A research team from several swiss universities has now gained new insights into this bacterial strategy that could lead to new and effective treatments. Last author of the publication in the journal PNAS* is Annelies Zinkernagel, Professor of infectious diseases at the University of Zurich and University Hospital Zurich.

The research team worked with the bacterium Staphylococcus aureus, which is found on the skin of many people and often causes invasive and difficult-to-treat infections. The researchers took bacteria from an infected patient and cultivated them in Petri dishes. Certain bacterial colonies turned out to be smaller than others. “This tells us that the sample contains persistent bacteria,” says Annelies Zinkernagel. “Unlike other bacteria, persistent bacteria must first ‘awaken’, leading to delayed growth in the nutrient medium.”

Detection and analysis of persistent bacteria in a patient sample are particularly interesting because most of the previous studies on persistent bacteria used bacteria that were cultivated over a prolonged period of time in the laboratory and not taken directly from a patient.

Annelies Zinkernagel was able to show that bacteria can slow down their metabolism under certain situations. (Image: Nicolas Zonvi)

To determine the conditions under which bacteria become persistent, the researchers carried out various stress tests. Stress factors include the presence of human immune cells, antibiotics or an acidic environment, as occurs with abscesses. The researchers discovered that the more extreme the stress conditions, the higher the percentage of persistent bacteria.

Slowed metabolism

Using bacteria recently isolated from patients, the researchers also analysed how persistence mechanisms work. To do this, they looked at the entire set of bacterial proteins, known as the proteome. Their analysis showed that comprehensive molecular reprogramming had taken place and slowed metabolism down in persisters.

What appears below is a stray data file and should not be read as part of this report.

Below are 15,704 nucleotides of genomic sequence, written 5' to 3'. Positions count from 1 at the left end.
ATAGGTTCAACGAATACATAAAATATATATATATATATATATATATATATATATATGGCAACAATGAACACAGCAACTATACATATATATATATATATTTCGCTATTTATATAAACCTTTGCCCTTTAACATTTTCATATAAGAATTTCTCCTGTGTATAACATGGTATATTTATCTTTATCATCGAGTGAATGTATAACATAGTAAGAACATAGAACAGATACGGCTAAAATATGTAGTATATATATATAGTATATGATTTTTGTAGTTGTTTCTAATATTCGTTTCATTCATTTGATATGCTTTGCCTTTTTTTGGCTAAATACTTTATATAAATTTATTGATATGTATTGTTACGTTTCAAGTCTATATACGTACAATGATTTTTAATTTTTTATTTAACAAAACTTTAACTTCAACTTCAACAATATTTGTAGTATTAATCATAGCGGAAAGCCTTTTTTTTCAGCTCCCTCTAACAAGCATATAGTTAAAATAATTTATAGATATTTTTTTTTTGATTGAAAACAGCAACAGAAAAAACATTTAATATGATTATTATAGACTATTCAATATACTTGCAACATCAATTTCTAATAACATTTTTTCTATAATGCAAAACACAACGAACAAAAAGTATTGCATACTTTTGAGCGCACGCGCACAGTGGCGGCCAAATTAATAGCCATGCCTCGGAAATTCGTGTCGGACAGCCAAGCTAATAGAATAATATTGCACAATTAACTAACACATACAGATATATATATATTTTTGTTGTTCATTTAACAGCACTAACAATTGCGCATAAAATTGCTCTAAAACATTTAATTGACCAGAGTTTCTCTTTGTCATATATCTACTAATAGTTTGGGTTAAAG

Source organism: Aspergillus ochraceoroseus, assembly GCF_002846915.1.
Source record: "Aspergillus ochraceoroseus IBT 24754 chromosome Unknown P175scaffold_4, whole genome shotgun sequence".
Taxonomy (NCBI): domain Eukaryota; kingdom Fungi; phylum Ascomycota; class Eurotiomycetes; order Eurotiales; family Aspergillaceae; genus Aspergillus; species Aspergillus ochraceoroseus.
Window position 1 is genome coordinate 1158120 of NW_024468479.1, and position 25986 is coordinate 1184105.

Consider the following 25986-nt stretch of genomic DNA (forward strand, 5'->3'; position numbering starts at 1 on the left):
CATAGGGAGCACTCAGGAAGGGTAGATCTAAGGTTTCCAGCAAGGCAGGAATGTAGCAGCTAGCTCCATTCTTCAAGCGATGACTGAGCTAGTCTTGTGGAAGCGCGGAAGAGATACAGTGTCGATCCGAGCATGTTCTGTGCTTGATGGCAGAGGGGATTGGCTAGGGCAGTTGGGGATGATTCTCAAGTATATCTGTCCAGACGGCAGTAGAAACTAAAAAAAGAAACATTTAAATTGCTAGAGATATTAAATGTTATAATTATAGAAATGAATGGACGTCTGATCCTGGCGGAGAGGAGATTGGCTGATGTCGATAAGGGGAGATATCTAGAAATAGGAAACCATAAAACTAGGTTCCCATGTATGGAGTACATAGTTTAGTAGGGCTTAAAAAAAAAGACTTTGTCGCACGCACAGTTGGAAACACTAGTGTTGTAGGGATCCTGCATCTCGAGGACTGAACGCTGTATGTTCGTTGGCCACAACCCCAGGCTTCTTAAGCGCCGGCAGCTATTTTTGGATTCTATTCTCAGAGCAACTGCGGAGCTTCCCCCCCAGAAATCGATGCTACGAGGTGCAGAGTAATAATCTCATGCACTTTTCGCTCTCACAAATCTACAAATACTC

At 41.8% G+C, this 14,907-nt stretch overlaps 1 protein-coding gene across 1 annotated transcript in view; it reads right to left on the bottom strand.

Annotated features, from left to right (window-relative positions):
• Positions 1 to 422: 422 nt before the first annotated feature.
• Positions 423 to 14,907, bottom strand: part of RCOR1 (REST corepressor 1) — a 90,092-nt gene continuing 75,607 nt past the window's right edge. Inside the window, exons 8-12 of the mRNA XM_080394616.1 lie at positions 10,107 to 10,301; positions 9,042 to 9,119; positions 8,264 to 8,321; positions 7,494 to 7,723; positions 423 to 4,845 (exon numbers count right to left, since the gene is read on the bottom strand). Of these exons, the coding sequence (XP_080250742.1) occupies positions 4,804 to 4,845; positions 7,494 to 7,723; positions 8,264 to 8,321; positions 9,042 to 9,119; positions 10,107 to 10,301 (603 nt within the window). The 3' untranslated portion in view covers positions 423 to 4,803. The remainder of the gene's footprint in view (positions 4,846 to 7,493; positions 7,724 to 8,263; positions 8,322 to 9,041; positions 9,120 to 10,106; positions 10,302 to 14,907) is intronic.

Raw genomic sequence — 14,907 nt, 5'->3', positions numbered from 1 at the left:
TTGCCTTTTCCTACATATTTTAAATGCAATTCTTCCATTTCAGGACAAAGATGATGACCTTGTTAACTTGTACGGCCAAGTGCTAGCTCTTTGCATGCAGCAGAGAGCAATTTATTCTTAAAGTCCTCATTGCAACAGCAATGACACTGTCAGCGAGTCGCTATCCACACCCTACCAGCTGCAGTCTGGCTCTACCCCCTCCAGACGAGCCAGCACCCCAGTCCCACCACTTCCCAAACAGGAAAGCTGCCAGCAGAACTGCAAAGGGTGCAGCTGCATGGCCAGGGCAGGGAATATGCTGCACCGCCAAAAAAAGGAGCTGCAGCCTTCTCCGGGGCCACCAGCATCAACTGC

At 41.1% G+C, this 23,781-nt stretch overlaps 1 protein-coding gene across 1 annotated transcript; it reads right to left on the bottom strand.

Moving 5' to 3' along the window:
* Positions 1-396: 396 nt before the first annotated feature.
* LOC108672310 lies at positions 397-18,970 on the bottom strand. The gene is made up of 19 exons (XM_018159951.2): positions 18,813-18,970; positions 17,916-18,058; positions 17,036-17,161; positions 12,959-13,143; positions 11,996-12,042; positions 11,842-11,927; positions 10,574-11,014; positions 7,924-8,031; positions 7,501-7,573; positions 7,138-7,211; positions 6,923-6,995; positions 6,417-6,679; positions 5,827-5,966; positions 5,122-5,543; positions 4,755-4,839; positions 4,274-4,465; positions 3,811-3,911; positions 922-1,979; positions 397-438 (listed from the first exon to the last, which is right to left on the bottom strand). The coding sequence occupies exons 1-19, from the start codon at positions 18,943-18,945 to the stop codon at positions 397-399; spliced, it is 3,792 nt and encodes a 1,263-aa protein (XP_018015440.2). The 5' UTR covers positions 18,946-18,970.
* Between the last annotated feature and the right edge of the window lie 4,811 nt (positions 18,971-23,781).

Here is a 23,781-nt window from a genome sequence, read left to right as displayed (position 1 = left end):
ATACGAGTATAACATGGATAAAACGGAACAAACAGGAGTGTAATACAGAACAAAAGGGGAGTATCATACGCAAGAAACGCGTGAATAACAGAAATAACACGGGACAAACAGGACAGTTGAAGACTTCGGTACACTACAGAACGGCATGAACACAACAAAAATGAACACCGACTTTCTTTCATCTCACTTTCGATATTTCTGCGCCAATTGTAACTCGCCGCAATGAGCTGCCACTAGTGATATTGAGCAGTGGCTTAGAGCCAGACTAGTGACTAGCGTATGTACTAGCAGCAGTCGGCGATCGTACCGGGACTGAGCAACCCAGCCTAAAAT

However, it did not come to a complete standstill, but the bacteria rather entered a kind of deep sleep. In this way, the bacteria increased their chances of survival in a hostile environment. The researchers also observed that as soon as the environment becomes more hospitable, the persistent bacteria reverse these changes and again become infectious.

“The idea that bacteria do not halt their metabolism but slow it down and change it is not entirely new. However, it is still controversial,” says Zinkernagel. “Our study confirms this idea with great precision.” The current study looked primarily at persistent bacteria. “Previous experiments were based on mixed populations, and the results may thus have been biased by the other bacteria, which are usually in the majority.”

New treatments on the horizon

A better understanding of these mechanisms will contribute to developing new treatments against persistent bacteria. The researchers also showed that vitamin A derivatives that target the cell membrane exhibit promising potential for combating less metabolically active bacteria. Alternatively, says Zinkernagel, “if we succeed in reactivating the growth of these bacteria, they would probably no longer be able to evade the antibiotics.”